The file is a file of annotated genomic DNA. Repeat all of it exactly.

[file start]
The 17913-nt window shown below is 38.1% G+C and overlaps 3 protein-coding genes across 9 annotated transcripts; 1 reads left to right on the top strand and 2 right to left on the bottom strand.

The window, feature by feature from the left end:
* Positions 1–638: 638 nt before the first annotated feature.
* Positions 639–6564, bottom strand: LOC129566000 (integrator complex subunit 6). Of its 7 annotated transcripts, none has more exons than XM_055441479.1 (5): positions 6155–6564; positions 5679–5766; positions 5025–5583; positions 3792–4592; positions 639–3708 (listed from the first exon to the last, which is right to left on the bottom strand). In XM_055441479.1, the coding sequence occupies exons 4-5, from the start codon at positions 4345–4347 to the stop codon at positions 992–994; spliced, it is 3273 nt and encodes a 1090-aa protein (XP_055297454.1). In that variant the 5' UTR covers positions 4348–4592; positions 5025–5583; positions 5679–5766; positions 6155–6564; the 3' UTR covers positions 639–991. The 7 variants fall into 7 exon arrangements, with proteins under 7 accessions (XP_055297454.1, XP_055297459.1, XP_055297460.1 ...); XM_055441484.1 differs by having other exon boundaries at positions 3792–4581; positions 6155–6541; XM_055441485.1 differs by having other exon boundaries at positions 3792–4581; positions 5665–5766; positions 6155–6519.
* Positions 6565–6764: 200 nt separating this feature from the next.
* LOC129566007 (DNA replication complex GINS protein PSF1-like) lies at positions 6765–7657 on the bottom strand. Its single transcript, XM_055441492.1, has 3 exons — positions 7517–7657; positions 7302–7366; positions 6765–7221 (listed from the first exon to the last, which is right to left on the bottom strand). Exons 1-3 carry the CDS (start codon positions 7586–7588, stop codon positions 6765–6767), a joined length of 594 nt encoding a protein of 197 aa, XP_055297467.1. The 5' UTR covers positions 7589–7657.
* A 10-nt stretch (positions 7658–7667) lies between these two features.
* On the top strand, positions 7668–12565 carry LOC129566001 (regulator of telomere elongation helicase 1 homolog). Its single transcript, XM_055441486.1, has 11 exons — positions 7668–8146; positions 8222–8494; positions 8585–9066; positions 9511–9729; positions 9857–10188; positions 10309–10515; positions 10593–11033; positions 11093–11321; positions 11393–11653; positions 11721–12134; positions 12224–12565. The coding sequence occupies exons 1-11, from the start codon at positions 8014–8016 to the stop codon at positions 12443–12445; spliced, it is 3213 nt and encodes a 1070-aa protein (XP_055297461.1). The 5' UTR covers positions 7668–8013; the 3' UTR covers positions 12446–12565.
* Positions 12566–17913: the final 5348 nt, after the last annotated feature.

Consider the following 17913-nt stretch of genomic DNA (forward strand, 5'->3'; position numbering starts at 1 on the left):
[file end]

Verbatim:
The 17913-nt window shown below is 38.1% G+C and overlaps 3 protein-coding genes across 9 annotated transcripts; 1 reads left to right on the top strand and 2 right to left on the bottom strand.

The window, feature by feature from the left end:
* Positions 1–638: 638 nt before the first annotated feature.
* Positions 639–6564, bottom strand: LOC129566000 (integrator complex subunit 6). Of its 7 annotated transcripts, none has more exons than XM_055441479.1 (5): positions 6155–6564; positions 5679–5766; positions 5025–5583; positions 3792–4592; positions 639–3708 (listed from the first exon to the last, which is right to left on the bottom strand). In XM_055441479.1, the coding sequence occupies exons 4-5, from the start codon at positions 4345–4347 to the stop codon at positions 992–994; spliced, it is 3273 nt and encodes a 1090-aa protein (XP_055297454.1). In that variant the 5' UTR covers positions 4348–4592; positions 5025–5583; positions 5679–5766; positions 6155–6564; the 3' UTR covers positions 639–991. The 7 variants fall into 7 exon arrangements, with proteins under 7 accessions (XP_055297454.1, XP_055297459.1, XP_055297460.1 ...); XM_055441484.1 differs by having other exon boundaries at positions 3792–4581; positions 6155–6541; XM_055441485.1 differs by having other exon boundaries at positions 3792–4581; positions 5665–5766; positions 6155–6519.
* Positions 6565–6764: 200 nt separating this feature from the next.
* LOC129566007 (DNA replication complex GINS protein PSF1-like) lies at positions 6765–7657 on the bottom strand. Its single transcript, XM_055441492.1, has 3 exons — positions 7517–7657; positions 7302–7366; positions 6765–7221 (listed from the first exon to the last, which is right to left on the bottom strand). Exons 1-3 carry the CDS (start codon positions 7586–7588, stop codon positions 6765–6767), a joined length of 594 nt encoding a protein of 197 aa, XP_055297467.1. The 5' UTR covers positions 7589–7657.
* A 10-nt stretch (positions 7658–7667) lies between these two features.
* On the top strand, positions 7668–12565 carry LOC129566001 (regulator of telomere elongation helicase 1 homolog). Its single transcript, XM_055441486.1, has 11 exons — positions 7668–8146; positions 8222–8494; positions 8585–9066; positions 9511–9729; positions 9857–10188; positions 10309–10515; positions 10593–11033; positions 11093–11321; positions 11393–11653; positions 11721–12134; positions 12224–12565. The coding sequence occupies exons 1-11, from the start codon at positions 8014–8016 to the stop codon at positions 12443–12445; spliced, it is 3213 nt and encodes a 1070-aa protein (XP_055297461.1). The 5' UTR covers positions 7668–8013; the 3' UTR covers positions 12446–12565.
* Positions 12566–17913: the final 5348 nt, after the last annotated feature.

Consider the following 17913-nt stretch of genomic DNA (forward strand, 5'->3'; position numbering starts at 1 on the left):